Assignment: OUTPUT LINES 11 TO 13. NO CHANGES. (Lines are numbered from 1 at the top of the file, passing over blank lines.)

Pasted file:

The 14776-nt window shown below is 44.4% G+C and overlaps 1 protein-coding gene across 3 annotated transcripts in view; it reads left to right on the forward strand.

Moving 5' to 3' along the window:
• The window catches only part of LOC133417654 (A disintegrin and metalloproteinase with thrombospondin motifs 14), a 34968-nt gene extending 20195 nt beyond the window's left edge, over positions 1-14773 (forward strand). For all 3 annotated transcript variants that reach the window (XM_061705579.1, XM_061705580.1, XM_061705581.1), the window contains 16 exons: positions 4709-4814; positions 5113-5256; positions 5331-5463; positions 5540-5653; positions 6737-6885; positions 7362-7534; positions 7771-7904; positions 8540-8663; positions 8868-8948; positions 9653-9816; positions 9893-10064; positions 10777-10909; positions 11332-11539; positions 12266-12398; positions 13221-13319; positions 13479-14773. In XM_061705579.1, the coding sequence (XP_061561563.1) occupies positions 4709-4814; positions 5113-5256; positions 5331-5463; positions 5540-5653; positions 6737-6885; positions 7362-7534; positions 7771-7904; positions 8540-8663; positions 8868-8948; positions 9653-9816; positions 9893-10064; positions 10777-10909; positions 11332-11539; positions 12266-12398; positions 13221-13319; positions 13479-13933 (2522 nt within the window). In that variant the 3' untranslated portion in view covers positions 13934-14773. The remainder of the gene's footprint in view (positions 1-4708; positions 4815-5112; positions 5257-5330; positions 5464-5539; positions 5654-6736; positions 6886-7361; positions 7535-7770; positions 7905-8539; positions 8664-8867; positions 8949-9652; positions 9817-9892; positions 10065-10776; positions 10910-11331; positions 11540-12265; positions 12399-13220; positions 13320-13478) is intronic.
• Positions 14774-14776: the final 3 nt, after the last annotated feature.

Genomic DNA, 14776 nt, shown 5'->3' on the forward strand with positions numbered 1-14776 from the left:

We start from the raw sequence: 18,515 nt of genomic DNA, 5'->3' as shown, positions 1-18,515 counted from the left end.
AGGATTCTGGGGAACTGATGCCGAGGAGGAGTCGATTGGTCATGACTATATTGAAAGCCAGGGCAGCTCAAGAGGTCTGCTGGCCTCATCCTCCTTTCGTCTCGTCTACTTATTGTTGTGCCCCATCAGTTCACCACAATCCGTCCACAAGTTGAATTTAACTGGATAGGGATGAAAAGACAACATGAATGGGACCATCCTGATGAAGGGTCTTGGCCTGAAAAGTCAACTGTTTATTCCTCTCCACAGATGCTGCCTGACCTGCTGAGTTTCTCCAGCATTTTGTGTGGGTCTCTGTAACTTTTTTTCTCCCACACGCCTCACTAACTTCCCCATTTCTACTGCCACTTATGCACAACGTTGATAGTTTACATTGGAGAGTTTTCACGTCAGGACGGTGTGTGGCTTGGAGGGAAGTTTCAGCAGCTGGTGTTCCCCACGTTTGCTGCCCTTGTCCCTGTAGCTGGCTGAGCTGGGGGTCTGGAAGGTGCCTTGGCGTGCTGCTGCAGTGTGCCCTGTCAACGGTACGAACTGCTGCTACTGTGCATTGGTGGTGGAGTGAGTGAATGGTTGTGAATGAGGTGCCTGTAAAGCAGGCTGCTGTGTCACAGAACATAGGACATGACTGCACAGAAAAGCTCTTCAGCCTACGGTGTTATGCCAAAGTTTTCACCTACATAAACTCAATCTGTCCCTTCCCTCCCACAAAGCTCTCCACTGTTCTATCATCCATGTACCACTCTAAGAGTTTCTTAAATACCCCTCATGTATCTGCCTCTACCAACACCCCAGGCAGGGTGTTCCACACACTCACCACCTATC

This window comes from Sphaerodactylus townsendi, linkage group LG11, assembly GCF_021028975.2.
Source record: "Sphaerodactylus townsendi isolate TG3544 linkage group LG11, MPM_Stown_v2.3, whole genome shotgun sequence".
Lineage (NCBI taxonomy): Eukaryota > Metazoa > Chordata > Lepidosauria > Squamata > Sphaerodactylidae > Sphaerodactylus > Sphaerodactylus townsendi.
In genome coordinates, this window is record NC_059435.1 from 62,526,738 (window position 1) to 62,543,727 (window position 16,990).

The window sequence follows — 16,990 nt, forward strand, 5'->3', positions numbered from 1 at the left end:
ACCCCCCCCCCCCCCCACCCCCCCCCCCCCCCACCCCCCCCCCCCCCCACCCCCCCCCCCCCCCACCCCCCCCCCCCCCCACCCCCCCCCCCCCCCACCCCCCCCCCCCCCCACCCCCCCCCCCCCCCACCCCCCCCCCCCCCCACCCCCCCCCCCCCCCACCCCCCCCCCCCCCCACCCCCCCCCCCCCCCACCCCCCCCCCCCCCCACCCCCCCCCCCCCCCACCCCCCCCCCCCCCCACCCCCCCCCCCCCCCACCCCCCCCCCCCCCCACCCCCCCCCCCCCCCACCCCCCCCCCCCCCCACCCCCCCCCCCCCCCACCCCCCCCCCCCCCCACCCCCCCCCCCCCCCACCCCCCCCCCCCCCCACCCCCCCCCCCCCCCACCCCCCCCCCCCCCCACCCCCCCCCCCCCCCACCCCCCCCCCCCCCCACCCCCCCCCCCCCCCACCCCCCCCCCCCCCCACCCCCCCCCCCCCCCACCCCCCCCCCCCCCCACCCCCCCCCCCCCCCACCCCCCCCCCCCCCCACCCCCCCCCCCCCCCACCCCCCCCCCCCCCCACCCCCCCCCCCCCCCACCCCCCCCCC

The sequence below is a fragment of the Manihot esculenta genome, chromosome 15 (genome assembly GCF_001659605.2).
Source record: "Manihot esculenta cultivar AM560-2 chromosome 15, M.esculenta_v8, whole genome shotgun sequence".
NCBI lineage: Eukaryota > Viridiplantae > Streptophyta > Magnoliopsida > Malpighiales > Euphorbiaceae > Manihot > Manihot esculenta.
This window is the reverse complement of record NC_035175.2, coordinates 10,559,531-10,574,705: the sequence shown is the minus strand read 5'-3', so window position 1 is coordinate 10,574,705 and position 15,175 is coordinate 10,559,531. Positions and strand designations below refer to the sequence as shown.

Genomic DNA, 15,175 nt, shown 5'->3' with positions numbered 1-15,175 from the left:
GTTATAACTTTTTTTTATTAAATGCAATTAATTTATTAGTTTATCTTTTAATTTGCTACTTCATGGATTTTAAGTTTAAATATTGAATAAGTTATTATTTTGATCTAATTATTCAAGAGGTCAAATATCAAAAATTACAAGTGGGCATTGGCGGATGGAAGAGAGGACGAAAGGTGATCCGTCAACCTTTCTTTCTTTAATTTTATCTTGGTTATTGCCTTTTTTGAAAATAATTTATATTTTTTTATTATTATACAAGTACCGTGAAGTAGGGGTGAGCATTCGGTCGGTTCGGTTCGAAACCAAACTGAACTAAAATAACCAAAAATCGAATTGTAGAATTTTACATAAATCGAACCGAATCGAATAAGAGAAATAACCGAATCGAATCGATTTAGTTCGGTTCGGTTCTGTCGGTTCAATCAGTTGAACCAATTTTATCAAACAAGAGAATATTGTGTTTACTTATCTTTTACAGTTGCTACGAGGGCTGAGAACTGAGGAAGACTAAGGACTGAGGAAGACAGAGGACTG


In genome coordinates, this window is record NC_059435.1 from 62,526,738 (window position 1) to 62,543,727 (window position 16,990).

The window sequence follows — 16,990 nt, forward strand, 5'->3', positions numbered from 1 at the left end:
ACCCCCCCCCCCCCCCACCCCCCCCCCCCCCCACCCCCCCCCCCCCCCACCCCCCCCCCCCCCCACCCCCCCCCCCCCCCACCCCCCCCCCCCCCCACCCCCCCCCCCCCCCACCCCCCCCCCCCCCCACCCCCCCCCCCCCCCACCCCCCCCCCCCCCCACCCCCCCCCCCCCCCACCCCCCCCCCCCCCCACCCCCCCCCCCCCCCACCCCCCCCCCCCCCCACCCCCCCCCCCCCCCACCCCCCCCCCCCCCCACCCCCCCCCCCCCCCACCCCCCCCCCCCCCCACCCCCCCCCCCCCCCACCCCCCCCCCCCCCCACCCCCCCCCCCCCCCACCCCCCCCCCCCCCCACCCCCCCCCCCCCCCACCCCCCCCCCCCCCCACCCCCCCCCCCCCCCACCCCCCCCCCCCCCCACCCCCCCCCCCCCCCACCCCCCCCCCCCCCCACCCCCCCCCCCCCCCACCCCCCCCCCCCCCCACCCCCCCCCCCCCCCACCCCCCCCCCCCCCCACCCCCCCCCCCCCCCACCCCCCCCCCCCCCCACCCCCCCCCCCCCCCACCCCCCCCCCCCCCCACCCCCCCCCC